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Living at the railway tracks


Job-seekers are moving from rural areas to cities in search of a better life. As space is limited, slums are spreading across big cities in Asia. In Medan, the capital of North-Sumatra, a group of former villagers have found their space to live in quite an unattractive environment – along the railway tracks.

The first settlers came in the ’70s and now more than 60 families are living here. Each family has 4-6 children and sometimes a family of three generations live under one roof. They usually don’t have more than a small room for the whole family. Some of the homes are made out of wooden boards and corrugated metal sheets. The better houses are made out of wood and bricks. The inhabitants pay a small amount for rent to the train company, who owns the land. They tap electricity from anywhere and get water out of a spring.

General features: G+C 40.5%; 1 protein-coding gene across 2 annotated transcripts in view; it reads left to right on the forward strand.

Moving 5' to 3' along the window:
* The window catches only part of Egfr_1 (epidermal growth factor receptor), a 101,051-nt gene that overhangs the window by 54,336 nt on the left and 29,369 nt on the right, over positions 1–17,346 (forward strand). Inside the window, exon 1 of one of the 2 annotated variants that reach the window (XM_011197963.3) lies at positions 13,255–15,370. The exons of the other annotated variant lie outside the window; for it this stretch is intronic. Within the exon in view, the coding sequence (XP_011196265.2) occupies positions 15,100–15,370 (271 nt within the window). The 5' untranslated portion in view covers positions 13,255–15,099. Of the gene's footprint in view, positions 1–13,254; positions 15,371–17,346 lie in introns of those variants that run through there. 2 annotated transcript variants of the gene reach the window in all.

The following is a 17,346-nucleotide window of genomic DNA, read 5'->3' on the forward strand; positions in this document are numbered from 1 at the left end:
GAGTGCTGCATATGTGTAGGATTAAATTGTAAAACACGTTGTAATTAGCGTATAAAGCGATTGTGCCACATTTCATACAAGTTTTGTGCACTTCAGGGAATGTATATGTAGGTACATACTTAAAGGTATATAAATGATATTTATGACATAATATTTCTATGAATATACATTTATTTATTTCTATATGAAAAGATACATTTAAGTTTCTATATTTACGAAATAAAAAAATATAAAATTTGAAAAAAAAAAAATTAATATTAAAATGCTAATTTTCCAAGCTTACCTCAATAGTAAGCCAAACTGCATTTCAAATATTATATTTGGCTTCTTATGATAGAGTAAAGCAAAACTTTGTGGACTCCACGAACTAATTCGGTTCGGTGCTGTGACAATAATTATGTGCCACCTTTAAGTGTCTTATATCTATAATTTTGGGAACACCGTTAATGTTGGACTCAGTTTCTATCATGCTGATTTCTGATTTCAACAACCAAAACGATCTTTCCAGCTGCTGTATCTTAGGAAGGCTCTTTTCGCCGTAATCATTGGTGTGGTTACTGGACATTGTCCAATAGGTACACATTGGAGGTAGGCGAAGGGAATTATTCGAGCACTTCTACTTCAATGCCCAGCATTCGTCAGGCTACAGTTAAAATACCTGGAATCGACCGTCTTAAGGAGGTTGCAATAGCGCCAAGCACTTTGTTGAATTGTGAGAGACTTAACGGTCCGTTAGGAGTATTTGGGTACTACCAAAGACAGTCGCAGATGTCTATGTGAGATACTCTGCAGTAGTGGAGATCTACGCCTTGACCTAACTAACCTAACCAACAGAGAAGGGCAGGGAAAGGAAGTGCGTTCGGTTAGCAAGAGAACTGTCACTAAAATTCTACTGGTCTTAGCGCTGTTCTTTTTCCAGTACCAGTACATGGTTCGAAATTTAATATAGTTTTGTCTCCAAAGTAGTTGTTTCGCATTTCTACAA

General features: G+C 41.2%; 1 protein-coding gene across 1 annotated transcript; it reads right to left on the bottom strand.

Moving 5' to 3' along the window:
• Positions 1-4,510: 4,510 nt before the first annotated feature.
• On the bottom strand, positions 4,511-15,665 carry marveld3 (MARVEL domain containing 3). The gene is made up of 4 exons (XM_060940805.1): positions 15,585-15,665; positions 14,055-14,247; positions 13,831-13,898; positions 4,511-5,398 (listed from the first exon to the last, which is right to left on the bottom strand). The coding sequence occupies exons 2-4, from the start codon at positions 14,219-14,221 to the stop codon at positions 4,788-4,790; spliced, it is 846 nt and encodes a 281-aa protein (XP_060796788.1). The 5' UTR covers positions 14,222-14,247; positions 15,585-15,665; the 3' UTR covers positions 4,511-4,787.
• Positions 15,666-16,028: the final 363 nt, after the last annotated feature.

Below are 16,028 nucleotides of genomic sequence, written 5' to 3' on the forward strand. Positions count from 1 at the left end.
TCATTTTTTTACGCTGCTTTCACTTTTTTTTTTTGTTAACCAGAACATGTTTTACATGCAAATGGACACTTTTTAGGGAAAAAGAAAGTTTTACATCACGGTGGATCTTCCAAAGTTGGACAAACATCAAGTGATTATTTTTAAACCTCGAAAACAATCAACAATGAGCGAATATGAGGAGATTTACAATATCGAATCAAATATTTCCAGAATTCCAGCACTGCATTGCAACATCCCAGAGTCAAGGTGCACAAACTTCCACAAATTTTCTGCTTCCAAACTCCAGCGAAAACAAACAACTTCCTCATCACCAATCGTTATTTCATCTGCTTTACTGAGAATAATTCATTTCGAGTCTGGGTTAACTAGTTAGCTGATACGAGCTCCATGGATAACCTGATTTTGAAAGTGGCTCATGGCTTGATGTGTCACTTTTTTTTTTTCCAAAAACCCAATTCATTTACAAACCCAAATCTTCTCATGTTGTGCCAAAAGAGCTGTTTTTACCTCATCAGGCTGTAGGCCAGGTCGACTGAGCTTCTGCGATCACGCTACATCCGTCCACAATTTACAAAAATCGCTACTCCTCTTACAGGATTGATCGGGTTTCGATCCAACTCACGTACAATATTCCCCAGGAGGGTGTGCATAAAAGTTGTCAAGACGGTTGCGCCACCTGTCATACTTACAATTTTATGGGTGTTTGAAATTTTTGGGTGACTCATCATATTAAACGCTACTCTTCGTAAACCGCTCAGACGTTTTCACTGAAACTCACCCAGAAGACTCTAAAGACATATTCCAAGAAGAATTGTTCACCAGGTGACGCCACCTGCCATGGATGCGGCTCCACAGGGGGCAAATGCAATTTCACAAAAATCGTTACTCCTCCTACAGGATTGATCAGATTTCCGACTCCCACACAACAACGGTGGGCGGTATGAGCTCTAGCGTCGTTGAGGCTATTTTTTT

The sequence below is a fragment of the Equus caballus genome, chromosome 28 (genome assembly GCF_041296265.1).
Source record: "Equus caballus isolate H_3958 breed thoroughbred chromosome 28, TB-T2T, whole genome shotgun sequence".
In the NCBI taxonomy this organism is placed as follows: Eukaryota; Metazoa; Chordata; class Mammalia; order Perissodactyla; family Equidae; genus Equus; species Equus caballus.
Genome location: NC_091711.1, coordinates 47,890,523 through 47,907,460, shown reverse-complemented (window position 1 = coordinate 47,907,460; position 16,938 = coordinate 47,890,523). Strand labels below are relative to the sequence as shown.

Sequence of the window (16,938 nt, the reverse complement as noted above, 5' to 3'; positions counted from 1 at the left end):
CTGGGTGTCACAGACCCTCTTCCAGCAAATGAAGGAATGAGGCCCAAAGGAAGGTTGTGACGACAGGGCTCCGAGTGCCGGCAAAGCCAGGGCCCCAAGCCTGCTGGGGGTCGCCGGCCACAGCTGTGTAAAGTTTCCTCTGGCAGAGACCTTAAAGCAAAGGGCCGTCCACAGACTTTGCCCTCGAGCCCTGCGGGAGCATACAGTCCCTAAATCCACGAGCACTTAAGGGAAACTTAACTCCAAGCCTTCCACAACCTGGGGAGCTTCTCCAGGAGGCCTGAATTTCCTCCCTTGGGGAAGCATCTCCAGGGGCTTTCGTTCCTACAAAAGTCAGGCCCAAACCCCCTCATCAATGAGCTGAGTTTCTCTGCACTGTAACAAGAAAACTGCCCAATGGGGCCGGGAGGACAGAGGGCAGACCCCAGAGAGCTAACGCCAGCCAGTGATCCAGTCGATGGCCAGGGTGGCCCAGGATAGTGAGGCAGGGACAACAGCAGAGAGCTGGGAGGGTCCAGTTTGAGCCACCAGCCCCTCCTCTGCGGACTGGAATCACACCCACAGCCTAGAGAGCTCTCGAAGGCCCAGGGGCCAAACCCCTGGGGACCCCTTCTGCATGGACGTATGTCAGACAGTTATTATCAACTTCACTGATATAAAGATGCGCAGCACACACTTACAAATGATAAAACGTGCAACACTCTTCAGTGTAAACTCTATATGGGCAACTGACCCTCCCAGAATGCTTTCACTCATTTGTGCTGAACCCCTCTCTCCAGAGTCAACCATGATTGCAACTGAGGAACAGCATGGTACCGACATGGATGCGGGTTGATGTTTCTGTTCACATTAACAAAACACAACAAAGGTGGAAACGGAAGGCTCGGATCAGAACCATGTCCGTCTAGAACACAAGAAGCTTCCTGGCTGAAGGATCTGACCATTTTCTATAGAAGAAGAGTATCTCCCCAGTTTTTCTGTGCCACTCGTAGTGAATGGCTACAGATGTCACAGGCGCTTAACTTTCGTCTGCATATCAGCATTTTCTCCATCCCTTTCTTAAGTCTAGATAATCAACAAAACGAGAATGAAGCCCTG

Their homes are only a few meters away from the railway tracks. They work at the market, as food sellers, rickshaw drivers, some work even in offices and the unlucky ones as street musicians, sex-workers, garbage pickers or beggars.

The railway tracks are also a place to meet, to sit and to walk. Children even use the railway tracks to play. When a train is passing by, everyone steps aside. Trains pass by regularly. There is no signal from the train, but they say that the children know when a train is coming. After the train passes by, life goes on as usual.

More photos from “Living at the railway tracks” can be viewed at Anzenberger Agency: (link)



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German photographer Sandra Weller studied photography in the Netherlands. After her graduation she moved to Thailand and later to Indonesia. In this time she basically documented different living conditions across Asia. She is now living in Berlin, Germany, but still goes back to Asia frequently. Her photos have been published in international Newspapers and Magazines and exhibited across Europe.
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